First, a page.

By Andrew Ruffing, volunteer with CTUL, Centro de Trabajadores Unidos en La Lucha
Though it may seem to be a distant problem for those of us who work from home or in office settings, the theft of the hard-earned wages of construction workers is cheating you, as well. Wage theft is cheating Minnesota taxpayers out of $136 million per year, to be specific.
While developers and contractors have taxpayers pick up the slack, they are also cheating Minnesotans out of more money being put into schools, infrastructure, and healthcare through state tax revenue. Though the tactics of failing to pay overtime and paying “under the table” are well-known, those outside of the industry may be unaware that employers of construction workers often take the more insidious route of misclassifying workers as independent contractors, at times without the employee being aware. This allows employers to bypass critical aspects of the Fair Labor Standards Act (FLSA) in order to avoid providing insurance and worker’s compensation to between 12% to 21% of construction workers.
One in four non-union construction workers reports not being paid their full wages. When construction workers aren’t paid their wages, they are then forced to seek out safety-net programs, additional employment, and help from friends and family all while working full-time jobs in one of the most important industries in the development of our communities. The need for public assistance also costs taxpayers $28 billion per year. Workers and their families bear the brunt of these shady tactics as well as taxpayers who subsidize construction companies that cut corners and cheat workers. While it’s crucial that safety-net programs are well-funded and accessible to those who need them, these programs should not be a means for developers and contractors to force taxpayers to pay for benefits that they should be providing to workers.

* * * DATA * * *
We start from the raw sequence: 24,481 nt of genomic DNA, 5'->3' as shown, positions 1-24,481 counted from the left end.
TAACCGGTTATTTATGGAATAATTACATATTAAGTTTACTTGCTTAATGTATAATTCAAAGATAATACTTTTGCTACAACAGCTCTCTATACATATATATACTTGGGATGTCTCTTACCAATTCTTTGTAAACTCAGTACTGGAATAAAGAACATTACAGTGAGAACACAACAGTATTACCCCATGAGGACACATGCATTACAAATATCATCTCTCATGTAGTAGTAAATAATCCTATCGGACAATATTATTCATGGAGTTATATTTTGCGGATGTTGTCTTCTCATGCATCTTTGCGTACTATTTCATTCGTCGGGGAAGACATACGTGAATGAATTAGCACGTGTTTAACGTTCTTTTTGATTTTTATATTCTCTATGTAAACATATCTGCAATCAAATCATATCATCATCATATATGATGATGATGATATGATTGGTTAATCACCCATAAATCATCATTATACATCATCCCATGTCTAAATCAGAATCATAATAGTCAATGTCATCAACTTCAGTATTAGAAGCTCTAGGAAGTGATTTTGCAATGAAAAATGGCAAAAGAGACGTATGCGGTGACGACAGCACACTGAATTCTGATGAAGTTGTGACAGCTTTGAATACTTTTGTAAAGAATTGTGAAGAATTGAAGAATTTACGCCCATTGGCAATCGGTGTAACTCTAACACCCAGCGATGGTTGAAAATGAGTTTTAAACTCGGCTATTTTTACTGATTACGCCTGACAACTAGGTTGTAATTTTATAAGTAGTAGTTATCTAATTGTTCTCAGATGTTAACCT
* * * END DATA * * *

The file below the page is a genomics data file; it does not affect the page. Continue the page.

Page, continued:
When construction workers have to pay rent or a mortgage and pay for heating in the dead of winter, it’s difficult to do anything but grit their teeth and bear it. Even when they do report wage theft, it is likely they will not get full back wages as the Department of Labor’s Wage and Hour Division doesn’t have enough resources to pursue the magnitude of these cases effectively. Wage theft costs workers $50 billion per year and outweighs the value stolen through other forms of theft. The businesses that cheat and steal from workers know that getting caught is a small consequence of stealing from those who suffer injuries, struggle to pay rising food and utility costs, find it increasingly difficult to pay rent or mortgages, and face more difficulties in providing for their families.
Businesses that do pay fair and living wages are undermined when other contractors and developers practice wage theft. As developers expect as high a return as possible, one way to make sure of that is to develop a project as cheaply as possible. However, this leads to the use of contractors that drive down costs, often through wage theft. And so the cycle of wage theft continues and is encouraged and incentivized, and fair businesses struggle to keep up.